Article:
Richard ‘shox’ Papillon is already enshrined as one of the greatest players in CS:GO history, but the last three weeks have seen him return to his blistering best and seemingly reassert himself as a candidate for the best player in the world right now. As mysterious as his ability to play CS:GO at such a high level is the nature of his seemingly unprompted return to peak form each and every year, where others have their periods of excellence and then never attain such a state of mastery again.
From the 11th of May until now, shox has been at a peak level of form which could be put up against the heights of any all-time great player’s best run. In just over a three week span, shox has a +167 kill to death differential over 26 maps of online and offline play and his G2 have lost only four maps out of 18 played offline and are a flawless 8:0 online.
His opponents over that stretch of time have included the likes of Luminosity, the reigning major champions and the best team in the world; NiP, the champions of Dreamhack Malmö; Virtus.pro, the veteran line-up who have had the same five players for the longest time in CS:GO and recently won the Starladder Invitational; Dignitas, top 10 ranked for a number of months; and FNATIC, admittedly without the monstrous olofm but still featuring a number of strong players.
Over the five maps of the final of the ESL ProLeague S3, shox put up 121 kills and achieved a better ADR (Average Damage per Round) than anyone on the Luminosity team which won that match. For the whole offline event he went +52 and was at 0.84 FPR. As incredible as that performance over 10 maps was, worthy of an MVP award without question, a single LAN does not alone indicate a player has ascended to god-like status, as twist’s impressive Dreamhack and then lacklustre follow-up showed us.
Over Group B of ELEAGUE Season 1, shox has gone +52 and is at an even better 0.87 FPR. Admittedly, he has played against two North American teams, who are of lower status than much of the competition at the previous LAN. Online form does not always translate to offline, but online the French master has been just as incredible and it is hard to find even maps over the last three weeks where he has looked mortal. This is less a flashback to the great form of old than an improbable but undeniable return to that state of dominance.
Watch me work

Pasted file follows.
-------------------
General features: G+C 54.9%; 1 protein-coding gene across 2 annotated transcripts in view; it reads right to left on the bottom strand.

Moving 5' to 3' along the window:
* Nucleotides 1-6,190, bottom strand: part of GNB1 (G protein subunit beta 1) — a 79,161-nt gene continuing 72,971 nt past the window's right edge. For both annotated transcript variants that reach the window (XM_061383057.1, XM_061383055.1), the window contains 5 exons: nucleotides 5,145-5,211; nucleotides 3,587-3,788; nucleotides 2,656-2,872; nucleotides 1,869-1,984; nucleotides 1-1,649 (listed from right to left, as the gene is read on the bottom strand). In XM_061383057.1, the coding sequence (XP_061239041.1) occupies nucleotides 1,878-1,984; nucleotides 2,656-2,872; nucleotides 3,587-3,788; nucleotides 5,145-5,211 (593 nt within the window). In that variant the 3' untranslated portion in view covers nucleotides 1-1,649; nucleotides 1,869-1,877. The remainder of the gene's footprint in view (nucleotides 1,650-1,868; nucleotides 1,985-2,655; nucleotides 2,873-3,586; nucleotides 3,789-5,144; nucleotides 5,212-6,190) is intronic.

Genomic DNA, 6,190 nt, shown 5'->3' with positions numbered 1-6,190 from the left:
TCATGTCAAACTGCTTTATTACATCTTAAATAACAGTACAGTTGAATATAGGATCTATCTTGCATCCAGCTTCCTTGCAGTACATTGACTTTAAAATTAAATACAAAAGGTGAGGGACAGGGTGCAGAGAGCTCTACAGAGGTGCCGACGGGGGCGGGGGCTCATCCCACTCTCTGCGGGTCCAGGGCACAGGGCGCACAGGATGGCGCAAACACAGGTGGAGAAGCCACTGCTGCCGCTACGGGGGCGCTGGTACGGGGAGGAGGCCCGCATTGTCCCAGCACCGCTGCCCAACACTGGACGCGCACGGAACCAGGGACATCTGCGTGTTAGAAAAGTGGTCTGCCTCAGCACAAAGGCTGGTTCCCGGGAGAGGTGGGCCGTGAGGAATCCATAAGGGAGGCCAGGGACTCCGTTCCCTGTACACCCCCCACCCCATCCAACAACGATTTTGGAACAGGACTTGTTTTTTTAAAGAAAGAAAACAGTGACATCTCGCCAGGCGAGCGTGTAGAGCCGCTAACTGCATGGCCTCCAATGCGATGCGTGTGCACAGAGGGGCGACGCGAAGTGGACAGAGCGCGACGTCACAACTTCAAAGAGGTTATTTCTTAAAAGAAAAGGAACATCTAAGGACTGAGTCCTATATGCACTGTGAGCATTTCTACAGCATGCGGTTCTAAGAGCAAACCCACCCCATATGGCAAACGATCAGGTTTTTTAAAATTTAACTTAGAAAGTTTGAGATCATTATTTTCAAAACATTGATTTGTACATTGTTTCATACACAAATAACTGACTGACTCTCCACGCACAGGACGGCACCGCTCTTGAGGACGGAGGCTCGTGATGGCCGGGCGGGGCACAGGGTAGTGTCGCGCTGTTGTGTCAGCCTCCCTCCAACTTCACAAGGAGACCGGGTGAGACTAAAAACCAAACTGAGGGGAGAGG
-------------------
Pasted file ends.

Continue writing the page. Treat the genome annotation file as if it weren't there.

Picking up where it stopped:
What makes shox so revered for his talent and ability is the ease with which he seems to return to peak form and remind everyone he is one of the best players to ever touch this game. In Source he was a near mythical player, even down to his absurd statistics in one-on-one aim map ladder games. In CS:GO, shox has had three legitimate periods of outrageous form and the odd tournament or map peppered elsewhere in his storied journey to shox the quality which is always waiting below the surface of his game.
VeryGames had been one of the best teams in the world long before he joined their CS:GO squad, but his own peak in form, from Starladder Season VII onwards, aligned identically with VeryGames own ascension to the top of the pile to become the world number ones. He would help carry them to three straight offline Bo3 series wins over NiP and four international titles during his peak, to be added to the two they had won before he had entered it.
A legendary example of the height of shox’s powers in CS:GO was the MSI Beat It final against the newly pronax led FNATIC in late 2013. shox aced both of the pistol rounds on dust2, the first map, and got five of the 10 pistol kills on the second. Rest assured that moment still lingers in the memory of those FNATIC players, in spite of all the trophies and glory they have since put between them and then. shox was the best player in the world and there were few who would deny him his crown.
It is perhaps a shame that early 2014 saw relatively few tournaments, in contrast to today, so shox’s peak over extended over two more before the dark days towards the end of his first spell in what was then Titan, as poor results coupled with the stresses of living in a team house drove him to embark on a new adventure in Epsilon. That team featured on the still improving kioShima as fellow talent, with the skilled but troublesome fyx0 making a brief appearance.
In Epsilon, shox was attempting to mould himself into a primary AWPer and in-game leader, so his individual game suffered and he was not the same dominant force. Even so, there were key games and one tournament in particular which can be cited as showing the degree to which he could still take over a game.